"The Reservoir Dogs wishes to continue this tradition in North Adams and help those in our neighborhood as well," Thibert read.
He also said the club will only allow in its members and their invited guests. Club member Mike Bailey said it would be typically opened on Friday and Saturday.
The first concern of adequate parking was long forgotten by the time the heated discussion — that peaked when Monroe Street resident Michael Chalifoux was escorted from the City Hall Chambers by Lt. David Sacco after a tirade — ended.
Alcombright said although he has known Thibert for about 15 years, a petition opposing the club with 40 signatures and public safety concerns need to be addressed.
In a letter written to the mayor from Police Director Michael Cozzaglio, stated his concerns about the club's affiliation with Hells Angels, "1 percenters," or self-identified outlaws, and "many unanswered questions" that need to be addressed.
"I'm sure you're great people. I'm hoping you're great people," Alcombright said. "The problem is that there's angst in the community about this... More questions need to be answered, particularly as this sits right on the edge of, not in, a residential area."
Mike Bailey of the Reservoir Dogs said the group will help the community. Mayor Richard Alcombright wanted the Planning Board to revisit the hearing in two months for evaluation.
The letter requested a 60-day delay from the board to review the club, which eventually was the chosen route, but not after a hearing lasting over a half hour.
Bailey downplayed the Hells Angels' affiliation, saying they were just friends with the infamous biker group and that the Reservoir Dogs are just a motorcycle club, more like any men's club. (The club is however affiliated with two Hells Angels groups in the Connecticut Confederation of Motorcycle Clubs.) He also referred to an American Motorcycle Association report that said 99 percent of bikers are law-biding citizens.
Bailey also referred to his work with the Greylock Riders Club, based out of Dalton, which includes adopting families for Thanksgiving and Christmas and delivering them fresh dinners and toys. Bailey said he plans on doing a similar program here.
"I don't know what everyone's major concern is. We're no different than you or you, the only difference between us [is] I ride a motorcycle and wear a vest. I have a job and I take care of my family," said Bailey, despite identifying himself as a 1 Percenter with a clean record.
The first opposition came from Chalifoux of Vietnam Veterans of America, who criticized the character of Thibert, calling him trouble, and the club's insignia — a vicious, red-eyed dog with a gun sticking outward on each side of its face.
"You want that sign up there right against your big duck, your big MoCA (Massachusetts Museum of Contemporary Art)?" Chalifoux asked prior to being ruled out of order and escorted out.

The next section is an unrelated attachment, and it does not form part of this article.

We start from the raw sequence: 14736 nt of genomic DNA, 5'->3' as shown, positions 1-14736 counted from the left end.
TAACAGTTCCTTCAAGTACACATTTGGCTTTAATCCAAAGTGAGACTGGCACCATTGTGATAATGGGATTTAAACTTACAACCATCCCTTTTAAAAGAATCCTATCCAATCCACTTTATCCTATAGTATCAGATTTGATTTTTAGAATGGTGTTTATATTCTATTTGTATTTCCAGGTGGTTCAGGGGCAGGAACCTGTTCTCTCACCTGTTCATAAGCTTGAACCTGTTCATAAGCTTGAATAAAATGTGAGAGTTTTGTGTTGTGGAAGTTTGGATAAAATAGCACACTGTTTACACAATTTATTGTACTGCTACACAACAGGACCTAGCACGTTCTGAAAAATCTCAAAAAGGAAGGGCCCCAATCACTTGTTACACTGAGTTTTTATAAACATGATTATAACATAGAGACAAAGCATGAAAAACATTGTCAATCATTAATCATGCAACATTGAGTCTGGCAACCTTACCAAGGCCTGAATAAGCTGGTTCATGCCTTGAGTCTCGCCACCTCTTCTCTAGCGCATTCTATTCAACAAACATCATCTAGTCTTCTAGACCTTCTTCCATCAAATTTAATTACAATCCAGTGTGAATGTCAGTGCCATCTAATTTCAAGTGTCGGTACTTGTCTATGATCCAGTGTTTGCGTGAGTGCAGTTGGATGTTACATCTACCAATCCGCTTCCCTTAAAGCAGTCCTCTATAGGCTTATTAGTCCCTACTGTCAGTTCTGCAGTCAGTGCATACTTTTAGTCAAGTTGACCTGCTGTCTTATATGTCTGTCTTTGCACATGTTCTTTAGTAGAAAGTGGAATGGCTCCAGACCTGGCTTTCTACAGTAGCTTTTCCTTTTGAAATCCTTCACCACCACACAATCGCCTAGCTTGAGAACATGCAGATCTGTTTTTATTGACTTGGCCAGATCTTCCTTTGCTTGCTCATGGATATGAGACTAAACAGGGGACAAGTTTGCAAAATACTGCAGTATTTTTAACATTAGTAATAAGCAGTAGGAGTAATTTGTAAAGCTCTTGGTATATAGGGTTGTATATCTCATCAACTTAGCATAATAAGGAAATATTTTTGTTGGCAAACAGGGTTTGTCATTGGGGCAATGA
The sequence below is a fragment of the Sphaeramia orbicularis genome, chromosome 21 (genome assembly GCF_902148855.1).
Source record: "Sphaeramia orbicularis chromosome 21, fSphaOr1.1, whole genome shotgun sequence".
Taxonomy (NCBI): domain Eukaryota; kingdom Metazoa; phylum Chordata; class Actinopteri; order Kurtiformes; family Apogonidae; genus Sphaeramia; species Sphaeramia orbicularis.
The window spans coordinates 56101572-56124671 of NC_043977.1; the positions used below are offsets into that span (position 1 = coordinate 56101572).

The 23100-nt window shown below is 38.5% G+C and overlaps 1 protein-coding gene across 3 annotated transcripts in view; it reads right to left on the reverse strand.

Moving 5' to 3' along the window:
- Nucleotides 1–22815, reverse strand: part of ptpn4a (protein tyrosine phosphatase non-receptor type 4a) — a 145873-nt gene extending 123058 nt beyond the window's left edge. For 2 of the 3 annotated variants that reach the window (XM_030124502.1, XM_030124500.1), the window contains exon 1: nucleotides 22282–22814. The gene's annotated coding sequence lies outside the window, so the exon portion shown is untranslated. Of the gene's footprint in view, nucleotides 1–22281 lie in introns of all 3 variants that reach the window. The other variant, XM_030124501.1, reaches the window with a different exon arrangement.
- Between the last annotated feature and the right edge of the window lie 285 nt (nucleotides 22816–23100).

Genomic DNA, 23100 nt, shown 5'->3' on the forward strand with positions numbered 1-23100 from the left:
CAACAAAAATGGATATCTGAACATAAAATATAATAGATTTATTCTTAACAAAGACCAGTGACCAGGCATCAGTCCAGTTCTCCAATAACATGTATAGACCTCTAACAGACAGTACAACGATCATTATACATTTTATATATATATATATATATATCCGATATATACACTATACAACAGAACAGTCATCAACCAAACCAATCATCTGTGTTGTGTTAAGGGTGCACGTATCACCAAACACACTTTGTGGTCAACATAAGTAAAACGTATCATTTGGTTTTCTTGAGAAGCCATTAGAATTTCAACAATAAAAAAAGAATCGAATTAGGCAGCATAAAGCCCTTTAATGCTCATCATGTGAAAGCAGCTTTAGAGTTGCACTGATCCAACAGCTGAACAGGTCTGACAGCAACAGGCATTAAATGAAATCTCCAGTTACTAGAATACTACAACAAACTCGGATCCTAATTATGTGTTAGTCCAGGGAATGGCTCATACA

Bill Cardimino, who owns property on Chase Street and Bracewell Avenue, opposed the private club because its "a tough spot" in the city already and was concerned about the club being open until 1 a.m. and alcohol consumption.
Property manager Michael Ciempa said there needs to be a presence — not as in a force but just occupancy — in that area instead of an empty building, and trusts the group in his building.
Bill Cardimino, who owns property on Chase and Bracewell avenue, opposed the private club.
Bruce Finn, the general manager of The Porches Inn, said the club would detract from the hotel's experience to its roughly 17,000 visitors per year — with its primary complaint already being noise.
"We do our best to alleviate these complaints... we're very hard pressed to understand how with this club coming in on an abutting property with motorcycle noise ...," Finn said.
Finn said other lots could be used farther from residential areas and hotels.
Resident Shawn Enos recalled his days as a kid on Chase Avenue when he drove by a week ago and said it "looked like trash."
"I think we would benefit as a community if there were people in that area, down there to keep the drugs and all that out of the area," Enos said. "I can guarantee when I was a kid it wasn't like that there."
Thibert said motorcycle clubs typically go to undesirable places with low rent and clean the area up.
Vice Chairman Paul Hopkins asked how they would help the area without contacting the police and Thibert said their presence would make "gangbangers" and drug dealers nervous.
"Your presence is all that's needed, it is what it is," Thibert said.
Hopkins was concerned that the neighborhood will feel the same way. Thibert agreed, but think they'll be less afraid when they get to know the Reservoir Dogs.
In addition, the required parking of 6.4 cars will be supplemented by allowed use from Goodyear and Sunshine Pool and Fence.
The Reservoir Dogs will return to the board in November.
In other business, the application of Clark and Mark Champagne to construct a single-family residence on 550 Daniels Road was delayed to next month for a site visit and review from the Department of Public Works.
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